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Big difference

A second family health team in Thunder Bay could wipe up to 20,000 residents off the rolls of those without a family doctor in the city.
Gordon Porter, the Thunder Bay Regional Health Sciences Centre chief of staff. (Leith Dunick,
A second family health team in Thunder Bay could wipe up to 20,000 residents off the rolls of those without a family doctor in the city.

It’s also hoped the academic-based clinic, which will operate in conjunction with Thunder Bay Regional Health Sciences Centre at a yet-to-be-determined location, will be a catalyst that convinces graduating physicians from the Northern Ontario School of Medicine to begin their careers close to home.

"Right now we have a number of orphan patients and our orphan patients are basically because we don’t have access to primary care," said Gordon Porter, the hospital’s chief of staff. "The capacity to provide primary care to these orphan groups is really what the crux of the family health team is for.

"The environment that they’re practising in is the preferred environment for the physicians to practice. They want to practice in a team environment, and it’s been shown that outcomes are enhanced with a team-based approach to primary care."

According to Norine Howardson, the city’s family physician recruiter, there are between 18,000 and 20,000 citizens in Thunder Bay without a family doctor. There is a need for about 25 more family doctors in the city to take care of the overflow, lessening the burden on hospital emergency rooms and walk-in clinics.

Howardson said family health teams are one part of the city’s recruitment model, though other factors come into play, including spousal employment opportunities, proximity to extended family, recreational and cultural activities, education opportunities for their children and general lifestyle.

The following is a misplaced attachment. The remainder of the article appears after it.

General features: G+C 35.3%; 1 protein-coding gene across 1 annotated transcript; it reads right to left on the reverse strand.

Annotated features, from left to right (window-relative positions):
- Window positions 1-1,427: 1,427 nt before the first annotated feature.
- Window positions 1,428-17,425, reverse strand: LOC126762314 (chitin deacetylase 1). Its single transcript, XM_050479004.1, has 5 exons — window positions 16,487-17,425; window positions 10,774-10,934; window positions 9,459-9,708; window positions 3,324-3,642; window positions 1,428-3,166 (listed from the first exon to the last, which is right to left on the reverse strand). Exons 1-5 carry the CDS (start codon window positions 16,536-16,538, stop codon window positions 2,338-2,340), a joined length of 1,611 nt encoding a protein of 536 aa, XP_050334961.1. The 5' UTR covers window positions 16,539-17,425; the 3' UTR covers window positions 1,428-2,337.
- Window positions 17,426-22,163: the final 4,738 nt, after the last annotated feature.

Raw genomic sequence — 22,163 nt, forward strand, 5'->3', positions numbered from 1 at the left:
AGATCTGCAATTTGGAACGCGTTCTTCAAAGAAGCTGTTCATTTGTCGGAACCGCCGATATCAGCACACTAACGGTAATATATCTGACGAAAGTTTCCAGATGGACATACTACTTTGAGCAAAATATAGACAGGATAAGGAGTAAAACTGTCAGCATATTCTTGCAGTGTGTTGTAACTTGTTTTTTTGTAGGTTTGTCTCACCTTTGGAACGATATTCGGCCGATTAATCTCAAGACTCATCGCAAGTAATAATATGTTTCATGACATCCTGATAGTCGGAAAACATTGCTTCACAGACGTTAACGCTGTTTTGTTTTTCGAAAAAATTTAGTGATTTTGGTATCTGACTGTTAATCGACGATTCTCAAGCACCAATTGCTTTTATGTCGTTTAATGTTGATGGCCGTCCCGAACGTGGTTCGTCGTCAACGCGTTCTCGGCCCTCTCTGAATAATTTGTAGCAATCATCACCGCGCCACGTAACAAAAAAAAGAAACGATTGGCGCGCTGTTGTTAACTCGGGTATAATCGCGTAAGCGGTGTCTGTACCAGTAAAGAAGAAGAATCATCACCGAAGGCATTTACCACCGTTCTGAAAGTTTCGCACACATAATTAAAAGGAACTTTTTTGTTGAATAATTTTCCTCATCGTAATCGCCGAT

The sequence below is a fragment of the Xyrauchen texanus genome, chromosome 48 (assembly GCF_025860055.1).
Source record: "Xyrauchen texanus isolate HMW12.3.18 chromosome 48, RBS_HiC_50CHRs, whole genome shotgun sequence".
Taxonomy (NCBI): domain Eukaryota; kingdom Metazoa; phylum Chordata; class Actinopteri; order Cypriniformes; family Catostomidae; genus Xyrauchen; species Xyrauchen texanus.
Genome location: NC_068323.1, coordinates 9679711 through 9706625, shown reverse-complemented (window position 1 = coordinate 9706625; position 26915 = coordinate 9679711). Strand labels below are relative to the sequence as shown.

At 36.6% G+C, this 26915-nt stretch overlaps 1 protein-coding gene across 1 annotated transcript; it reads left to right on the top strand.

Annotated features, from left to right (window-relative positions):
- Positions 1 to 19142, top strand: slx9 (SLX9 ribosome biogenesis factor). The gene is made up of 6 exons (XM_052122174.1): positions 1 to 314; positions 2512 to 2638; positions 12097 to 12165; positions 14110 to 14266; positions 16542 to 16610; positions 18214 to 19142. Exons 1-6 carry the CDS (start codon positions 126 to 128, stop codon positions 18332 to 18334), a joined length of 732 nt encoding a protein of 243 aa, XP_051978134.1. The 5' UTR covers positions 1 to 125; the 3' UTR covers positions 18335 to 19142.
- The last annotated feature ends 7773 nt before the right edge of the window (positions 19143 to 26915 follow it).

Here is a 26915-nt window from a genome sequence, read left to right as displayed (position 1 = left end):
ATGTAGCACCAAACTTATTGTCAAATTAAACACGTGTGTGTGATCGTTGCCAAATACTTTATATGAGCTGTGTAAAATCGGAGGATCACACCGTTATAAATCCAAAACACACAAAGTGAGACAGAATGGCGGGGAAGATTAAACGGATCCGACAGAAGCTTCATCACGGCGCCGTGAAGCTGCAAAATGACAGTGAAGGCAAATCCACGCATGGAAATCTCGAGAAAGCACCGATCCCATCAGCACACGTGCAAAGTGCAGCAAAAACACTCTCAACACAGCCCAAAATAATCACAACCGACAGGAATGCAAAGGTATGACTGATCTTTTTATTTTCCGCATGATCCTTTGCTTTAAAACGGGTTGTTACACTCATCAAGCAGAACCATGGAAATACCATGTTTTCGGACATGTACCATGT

It’s really a matter of taste, she said.
"Recent or soon-to-graduate family medicine residents may choose a family health team model to practice as they’ve been trained in this collaborative model," she said. It gives the graduates the opportunity to practice comprehensive medicine, following the patient from birth throughout their life to death."

Howardson added the model also offers graduates conditions to qualify for certain provincial funding in underserviced areas.

The new Thunder Bay family health team is one of 30 rolled out across the province on Tuesday, bringing Ontario’s total to 200. Since 2003 the province has found doctors for 900,000 patients, leaving between 300,000 and 400,000 without a family doctor.

It’s will be one of 15 similar set-ups in Northwestern Ontario, a list that includes the Fort William Family Health Team in Thunder Bay, a 17-physician facility on the south side of the city.

The idea, Porter said, is to grow the new health care team slowly. The first phase should be ready to launch by next July and continue to increase capacity going forward.

That’s good news for residents, he said.

"As we add more physicians, more and more of the orphan patients will be rostered within this clinic structure. But all your care doesn’t have to be administered by a primary care physician. The care can be rendered in an appropriate way with the involvement of nurse practitioners, a pharmacist directly, and they all will practice within their skill sets and their core competency sets," Porter said.

"Patients can expect a real novel way of approaching their health care. The accessibility will be much greater, their extended hours will be greater. Overall, in looking at continuity of care, it’s really going to enhance patient care."

MPP Bill Mauro (Lib., Thunder Bay-Atikokan) said alleviating the shortage has been one of his government’s primary goals and that Tuesday’s announcement continues to build on that commitment.

Mauro when the new centre is fully operational within the next four years, a lot less people will answer "I don’t have one" when asked who their family doctor is.

"It will likely be able to recruit and retain anywhere from 20 to 25 more graduating family doctors and or family doctors who will relocate here to be part of this team," Mauro said.

Mauro added the facility will also provide residency opportunities for NOSM grads.

Leith Dunick

About the Author: Leith Dunick

A proud Nova Scotian who has called Thunder Bay home since 2002, Leith is Dougall Media's director of news, but still likes to tell your stories too. Wants his Expos back and to see Neil Young at least one more time. Twitter: @LeithDunick
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